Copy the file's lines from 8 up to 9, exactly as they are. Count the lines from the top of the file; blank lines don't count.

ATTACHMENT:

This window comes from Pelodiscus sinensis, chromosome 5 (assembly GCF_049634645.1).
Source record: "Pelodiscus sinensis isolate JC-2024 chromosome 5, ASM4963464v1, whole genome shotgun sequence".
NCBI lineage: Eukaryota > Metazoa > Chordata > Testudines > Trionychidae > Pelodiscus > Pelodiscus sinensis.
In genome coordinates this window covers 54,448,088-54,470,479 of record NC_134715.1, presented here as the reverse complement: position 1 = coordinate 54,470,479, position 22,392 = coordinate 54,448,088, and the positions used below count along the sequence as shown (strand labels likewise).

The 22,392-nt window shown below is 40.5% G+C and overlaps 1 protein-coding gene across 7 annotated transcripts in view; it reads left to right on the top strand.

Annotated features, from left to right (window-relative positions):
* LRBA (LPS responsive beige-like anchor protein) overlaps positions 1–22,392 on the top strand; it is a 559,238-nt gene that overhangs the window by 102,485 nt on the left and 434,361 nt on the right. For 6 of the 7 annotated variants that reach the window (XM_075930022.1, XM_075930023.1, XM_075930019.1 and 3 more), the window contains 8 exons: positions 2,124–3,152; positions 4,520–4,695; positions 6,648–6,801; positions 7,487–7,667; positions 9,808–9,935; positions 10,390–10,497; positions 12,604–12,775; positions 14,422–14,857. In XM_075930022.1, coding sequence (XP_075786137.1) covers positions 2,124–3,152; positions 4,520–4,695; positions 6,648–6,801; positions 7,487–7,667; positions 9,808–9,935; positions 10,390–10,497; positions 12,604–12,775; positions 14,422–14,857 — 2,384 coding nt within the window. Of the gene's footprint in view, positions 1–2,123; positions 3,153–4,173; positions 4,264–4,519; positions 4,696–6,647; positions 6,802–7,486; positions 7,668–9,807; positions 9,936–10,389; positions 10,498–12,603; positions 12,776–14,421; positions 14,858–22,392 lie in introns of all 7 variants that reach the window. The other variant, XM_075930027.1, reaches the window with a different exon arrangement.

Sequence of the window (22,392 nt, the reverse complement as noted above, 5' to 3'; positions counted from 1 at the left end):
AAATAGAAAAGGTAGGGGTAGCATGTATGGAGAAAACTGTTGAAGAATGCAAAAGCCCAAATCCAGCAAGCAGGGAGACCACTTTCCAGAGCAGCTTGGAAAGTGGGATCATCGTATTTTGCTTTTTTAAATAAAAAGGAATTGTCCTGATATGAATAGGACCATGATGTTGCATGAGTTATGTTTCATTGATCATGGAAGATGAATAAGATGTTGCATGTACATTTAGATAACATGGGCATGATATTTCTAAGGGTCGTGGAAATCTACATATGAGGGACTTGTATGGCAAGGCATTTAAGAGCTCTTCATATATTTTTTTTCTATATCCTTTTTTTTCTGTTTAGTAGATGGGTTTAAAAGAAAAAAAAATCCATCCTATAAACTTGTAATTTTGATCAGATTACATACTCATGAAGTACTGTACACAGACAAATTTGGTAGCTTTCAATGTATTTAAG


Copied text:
Sequence of the window (22,392 nt, the reverse complement as noted above, 5' to 3'; positions counted from 1 at the left end):
AAATAGAAAAGGTAGGGGTAGCATGTATGGAGAAAACTGTTGAAGAATGCAAAAGCCCAAATCCAGCAAGCAGGGAGACCACTTTCCAGAGCAGCTTGGAAAGTGGGATCATCGTATTTTGCTTTTTTAAATAAAAAGGAATTGTCCTGATATGAATAGGACCATGATGTTGCATGAGTTATGTTTCATTGATCATGGAAGATGAATAAGATGTTGCATGTACATTTAGATAACATGGGCATGATATTTCTAAGGGTCGTGGAAATCTACATATGAGGGACTTGTATGGCAAGGCATTTAAGAGCTCTTCATATATTTTTTTTCTATATCCTTTTTTTTCTGTTTAGTAGATGGGTTTAAAAGAAAAAAAAATCCATCCTATAAACTTGTAATTTTGATCAGATTACATACTCATGAAGTACTGTACACAGACAAATTTGGTAGCTTTCAATGTATTTAAG